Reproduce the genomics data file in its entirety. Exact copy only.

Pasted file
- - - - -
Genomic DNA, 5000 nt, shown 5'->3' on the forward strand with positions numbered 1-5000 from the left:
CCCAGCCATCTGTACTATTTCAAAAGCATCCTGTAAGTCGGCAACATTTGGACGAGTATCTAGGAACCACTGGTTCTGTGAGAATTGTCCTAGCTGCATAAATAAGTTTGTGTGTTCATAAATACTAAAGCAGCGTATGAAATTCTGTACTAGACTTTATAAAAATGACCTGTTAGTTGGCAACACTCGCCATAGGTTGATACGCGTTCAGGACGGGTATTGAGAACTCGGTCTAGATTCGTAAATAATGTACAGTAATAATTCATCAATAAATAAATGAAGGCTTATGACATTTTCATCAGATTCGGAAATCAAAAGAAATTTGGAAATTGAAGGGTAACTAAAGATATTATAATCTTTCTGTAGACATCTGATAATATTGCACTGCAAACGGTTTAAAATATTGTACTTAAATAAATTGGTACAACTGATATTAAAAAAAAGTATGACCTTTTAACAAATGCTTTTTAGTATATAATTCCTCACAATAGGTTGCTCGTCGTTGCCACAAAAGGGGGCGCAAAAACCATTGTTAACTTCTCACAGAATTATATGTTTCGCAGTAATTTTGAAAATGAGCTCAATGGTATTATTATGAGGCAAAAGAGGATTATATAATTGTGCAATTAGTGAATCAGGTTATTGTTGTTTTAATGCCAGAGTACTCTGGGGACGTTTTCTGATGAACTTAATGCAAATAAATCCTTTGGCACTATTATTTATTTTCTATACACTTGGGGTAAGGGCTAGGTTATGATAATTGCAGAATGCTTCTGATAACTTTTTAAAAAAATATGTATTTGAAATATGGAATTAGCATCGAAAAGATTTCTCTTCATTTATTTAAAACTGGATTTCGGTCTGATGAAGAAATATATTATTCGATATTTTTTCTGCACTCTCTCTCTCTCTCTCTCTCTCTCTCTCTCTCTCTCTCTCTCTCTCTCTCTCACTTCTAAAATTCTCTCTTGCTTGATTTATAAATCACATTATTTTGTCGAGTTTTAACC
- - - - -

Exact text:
Genomic DNA, 5000 nt, shown 5'->3' on the forward strand with positions numbered 1-5000 from the left:
CCCAGCCATCTGTACTATTTCAAAAGCATCCTGTAAGTCGGCAACATTTGGACGAGTATCTAGGAACCACTGGTTCTGTGAGAATTGTCCTAGCTGCATAAATAAGTTTGTGTGTTCATAAATACTAAAGCAGCGTATGAAATTCTGTACTAGACTTTATAAAAATGACCTGTTAGTTGGCAACACTCGCCATAGGTTGATACGCGTTCAGGACGGGTATTGAGAACTCGGTCTAGATTCGTAAATAATGTACAGTAATAATTCATCAATAAATAAATGAAGGCTTATGACATTTTCATCAGATTCGGAAATCAAAAGAAATTTGGAAATTGAAGGGTAACTAAAGATATTATAATCTTTCTGTAGACATCTGATAATATTGCACTGCAAACGGTTTAAAATATTGTACTTAAATAAATTGGTACAACTGATATTAAAAAAAAGTATGACCTTTTAACAAATGCTTTTTAGTATATAATTCCTCACAATAGGTTGCTCGTCGTTGCCACAAAAGGGGGCGCAAAAACCATTGTTAACTTCTCACAGAATTATATGTTTCGCAGTAATTTTGAAAATGAGCTCAATGGTATTATTATGAGGCAAAAGAGGATTATATAATTGTGCAATTAGTGAATCAGGTTATTGTTGTTTTAATGCCAGAGTACTCTGGGGACGTTTTCTGATGAACTTAATGCAAATAAATCCTTTGGCACTATTATTTATTTTCTATACACTTGGGGTAAGGGCTAGGTTATGATAATTGCAGAATGCTTCTGATAACTTTTTAAAAAAATATGTATTTGAAATATGGAATTAGCATCGAAAAGATTTCTCTTCATTTATTTAAAACTGGATTTCGGTCTGATGAAGAAATATATTATTCGATATTTTTTCTGCACTCTCTCTCTCTCTCTCTCTCTCTCTCTCTCTCTCTCTCTCTCTCTCTCTCTCACTTCTAAAATTCTCTCTTGCTTGATTTATAAATCACATTATTTTGTCGAGTTTTAACC